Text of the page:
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LAKERS FYI

Time to 86 the 72-10 talk when it comes to Lakers, Magic says

'They shouldn't even try' to attempt matching the Bulls' all-time NBA regular-season record, Johnson says. 'How can we get better?' should be the mantra, he adds.

November 26, 2009|By Broderick Turner
  • Josh Powell is congratulated by former Laker Magic Johnson, right, during his team's championship ring ceremony on Oct. 27.
Josh Powell is congratulated by former Laker Magic Johnson, right, during… (Gus Ruelas, Associated…)

Like so many Lakers fans, Magic Johnson cringed when he heard the phrase "72 and 10."

It's not that Johnson doesn't have faith in this Lakers team, or in its ability to defend its NBA championship.

It's just that Johnson doesn't see it as a reality for the Lakers to try to match or surpass the all-time NBA regular-season record of 72-10 held by the Chicago Bulls.

In fact, after the Lakers beat the New York Knicks on Tuesday at Staples Center, Johnson was emphatic. "They can't do 72-10," said Johnson, who owns 5% of the Lakers. "They shouldn't even try 72. First, they can't accomplish it, anyway. The main thing is playing the best you can play, getting the best record [this season] so you can have home-court advantage."

The Lakers improved to 11-3 by defeating the Knicks. They took Wednesday off before going back to work today and Friday as the Lakers prepare to play the Golden State Warriors on Saturday in Oakland.

When he played, Johnson said, the team's goal was to get the best record in the West and then the best overall record. "And that's what these Lakers should stay with," Johnson said. "And, it should be, 'How can we get better? Every month we've got to get better.' "

To repeat, Johnson said, it will require a strong resolve by the Lakers. He likes their chances if they stay grounded.

"Complacency can't set in," Johnson said. "You can't worry about being in commercials and stuff that can really hurt you. They have to stay focused and then pay attention to the little details of making sure you stay together as a tight unit, making sure the media don't come in and divide nobody.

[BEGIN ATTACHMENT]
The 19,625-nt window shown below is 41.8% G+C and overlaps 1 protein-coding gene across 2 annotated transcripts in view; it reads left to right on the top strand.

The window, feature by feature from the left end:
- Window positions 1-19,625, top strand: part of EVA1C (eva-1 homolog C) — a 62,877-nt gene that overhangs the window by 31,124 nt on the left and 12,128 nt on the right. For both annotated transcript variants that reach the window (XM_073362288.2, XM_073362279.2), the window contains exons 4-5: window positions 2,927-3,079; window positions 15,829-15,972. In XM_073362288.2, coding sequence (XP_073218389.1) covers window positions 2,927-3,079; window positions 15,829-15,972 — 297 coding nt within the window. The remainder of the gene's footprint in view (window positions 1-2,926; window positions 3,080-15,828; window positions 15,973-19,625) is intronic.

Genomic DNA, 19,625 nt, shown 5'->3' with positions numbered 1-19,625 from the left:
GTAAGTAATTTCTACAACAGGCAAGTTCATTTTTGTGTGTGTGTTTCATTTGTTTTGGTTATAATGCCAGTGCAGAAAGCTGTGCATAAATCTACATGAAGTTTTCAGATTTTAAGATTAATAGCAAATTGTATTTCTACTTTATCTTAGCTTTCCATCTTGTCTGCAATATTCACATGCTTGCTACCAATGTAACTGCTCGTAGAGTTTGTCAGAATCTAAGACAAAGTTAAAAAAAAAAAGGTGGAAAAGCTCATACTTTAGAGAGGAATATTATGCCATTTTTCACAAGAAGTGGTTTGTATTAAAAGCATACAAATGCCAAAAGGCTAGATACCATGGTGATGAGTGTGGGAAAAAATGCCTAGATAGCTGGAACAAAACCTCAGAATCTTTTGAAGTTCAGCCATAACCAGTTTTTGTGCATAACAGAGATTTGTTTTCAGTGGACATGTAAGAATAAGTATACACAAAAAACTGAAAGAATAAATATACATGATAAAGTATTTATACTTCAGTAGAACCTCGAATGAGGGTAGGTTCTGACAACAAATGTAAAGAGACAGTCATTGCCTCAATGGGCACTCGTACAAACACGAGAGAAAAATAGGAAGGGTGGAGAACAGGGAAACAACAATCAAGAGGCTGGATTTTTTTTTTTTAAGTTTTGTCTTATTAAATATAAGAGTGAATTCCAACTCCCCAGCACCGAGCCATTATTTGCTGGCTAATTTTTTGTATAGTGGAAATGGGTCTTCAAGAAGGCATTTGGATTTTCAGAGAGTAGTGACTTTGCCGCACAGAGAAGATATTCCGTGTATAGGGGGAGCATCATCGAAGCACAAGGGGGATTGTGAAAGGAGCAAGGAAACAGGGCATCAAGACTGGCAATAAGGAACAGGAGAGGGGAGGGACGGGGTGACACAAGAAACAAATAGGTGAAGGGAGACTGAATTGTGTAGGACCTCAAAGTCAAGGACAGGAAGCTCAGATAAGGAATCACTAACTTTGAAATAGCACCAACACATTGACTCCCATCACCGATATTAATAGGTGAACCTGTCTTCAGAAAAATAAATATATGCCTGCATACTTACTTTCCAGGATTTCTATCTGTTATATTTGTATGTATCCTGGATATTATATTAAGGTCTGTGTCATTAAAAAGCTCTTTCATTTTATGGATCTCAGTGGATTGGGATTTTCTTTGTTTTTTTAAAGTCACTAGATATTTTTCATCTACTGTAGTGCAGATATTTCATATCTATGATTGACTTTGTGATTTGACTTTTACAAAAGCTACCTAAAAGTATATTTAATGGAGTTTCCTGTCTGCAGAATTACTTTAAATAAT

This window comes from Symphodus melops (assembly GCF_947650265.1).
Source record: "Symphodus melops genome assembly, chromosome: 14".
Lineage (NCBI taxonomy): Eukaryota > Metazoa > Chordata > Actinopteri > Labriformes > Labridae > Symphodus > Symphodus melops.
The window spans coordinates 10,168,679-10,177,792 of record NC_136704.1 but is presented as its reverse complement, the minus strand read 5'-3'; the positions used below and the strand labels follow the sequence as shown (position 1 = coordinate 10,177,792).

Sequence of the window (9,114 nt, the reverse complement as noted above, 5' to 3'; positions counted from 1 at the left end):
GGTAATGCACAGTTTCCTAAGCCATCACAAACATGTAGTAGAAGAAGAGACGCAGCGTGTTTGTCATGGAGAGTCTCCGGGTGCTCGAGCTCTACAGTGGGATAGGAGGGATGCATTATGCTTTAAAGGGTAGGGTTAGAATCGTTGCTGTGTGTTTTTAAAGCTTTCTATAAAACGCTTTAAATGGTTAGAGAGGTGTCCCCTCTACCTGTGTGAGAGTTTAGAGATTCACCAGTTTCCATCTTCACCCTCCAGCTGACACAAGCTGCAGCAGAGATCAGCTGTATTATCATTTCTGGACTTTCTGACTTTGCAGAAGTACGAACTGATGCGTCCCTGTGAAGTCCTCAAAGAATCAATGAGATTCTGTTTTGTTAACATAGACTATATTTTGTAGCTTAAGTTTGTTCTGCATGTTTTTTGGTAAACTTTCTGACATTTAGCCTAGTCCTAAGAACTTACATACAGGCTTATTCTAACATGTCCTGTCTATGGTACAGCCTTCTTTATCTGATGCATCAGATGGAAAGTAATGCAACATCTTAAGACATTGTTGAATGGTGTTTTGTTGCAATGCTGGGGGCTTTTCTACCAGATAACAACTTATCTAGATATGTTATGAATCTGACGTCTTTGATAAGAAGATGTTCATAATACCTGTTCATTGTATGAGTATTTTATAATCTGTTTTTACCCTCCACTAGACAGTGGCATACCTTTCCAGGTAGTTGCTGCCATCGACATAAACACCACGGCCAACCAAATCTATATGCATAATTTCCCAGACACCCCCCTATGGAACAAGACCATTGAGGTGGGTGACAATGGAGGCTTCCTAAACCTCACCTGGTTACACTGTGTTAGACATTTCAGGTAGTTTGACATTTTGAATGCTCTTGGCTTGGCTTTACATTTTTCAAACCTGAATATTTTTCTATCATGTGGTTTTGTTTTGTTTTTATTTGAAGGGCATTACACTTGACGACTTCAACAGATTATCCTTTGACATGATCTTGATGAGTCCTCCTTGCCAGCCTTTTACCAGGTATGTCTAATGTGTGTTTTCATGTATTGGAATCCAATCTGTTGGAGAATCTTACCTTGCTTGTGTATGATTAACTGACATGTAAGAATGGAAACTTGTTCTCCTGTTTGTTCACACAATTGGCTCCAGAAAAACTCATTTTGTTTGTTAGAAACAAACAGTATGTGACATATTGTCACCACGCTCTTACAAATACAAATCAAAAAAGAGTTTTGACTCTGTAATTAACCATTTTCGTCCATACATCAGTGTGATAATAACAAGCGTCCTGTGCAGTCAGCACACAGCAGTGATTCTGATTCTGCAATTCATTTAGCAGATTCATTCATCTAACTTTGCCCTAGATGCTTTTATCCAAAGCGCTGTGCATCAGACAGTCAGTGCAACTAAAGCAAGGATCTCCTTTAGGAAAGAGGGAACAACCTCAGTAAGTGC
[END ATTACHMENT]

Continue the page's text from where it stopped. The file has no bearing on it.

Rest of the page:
"Make sure no craziness is going on. Then everybody has to stay happy with their role. Because what kills teams trying to repeat is somebody now saying: 'Damn, I want to go from 10 points to 20.' Or, 'I want 15 shots now. I was only getting seven. How can I get 15 shots?' Those types of things, that's what kills a team."

Some of that has already surfaced with the Lakers' second unit.

It was a source of irritation for Lakers Coach Phil Jackson during Tuesday's game when his second unit of Lamar Odom, Sasha Vujacic, Shannon Brown and Adam Morrison began turning the ball over. The bench let a 25-point lead slip to 14 points, forcing Jackson to call a timeout to put starters Kobe Bryant and Ron Artest back into the game.

"Andrew [Bynum] and Lamar stayed out with that group, and it just didn't seem to be that kind of leadership that we needed," Jackson said.

Johnson added that all teams need someone who acts as the clubhouse enforcer. "I was the police on our team. If I heard you were at the club too much and I saw that in your play, I'm going to let you know. So who is the police on this team?

"Is that Derek [Fisher]? Who's that guy that when somebody is getting out of line or going over that line, you've got to pull them back in," Johnson said.

"If you want to repeat, that's what you have to do. It's not going to be easy, but we have the team to do it."

Networking

One diversion all athletes face is the proliferation of social media outlets -- something that didn't exist in Johnson's era. NBA players have turned to Twitter and Facebook to get their messages out.

"That's definitely more distractions," Johnson said. "And because of Twitter and that whole thing, more people want to hear from the other guys. Before it was just the stars. Now, all 15 guys [on a team] can have a voice now. That's never happened before. So, that can also cause problems too."

Money well spent

The Lakers have the highest payroll in the NBA at $91.3 million, and Lakers owner Jerry Buss will have to pay the dollar-for-dollar tax of $21.4 million for exceeding the league's luxury-tax threshold.

"Dr. Buss has done his job," Johnson said. "Now everybody has just got to play."

broderick.turner@latimes.com

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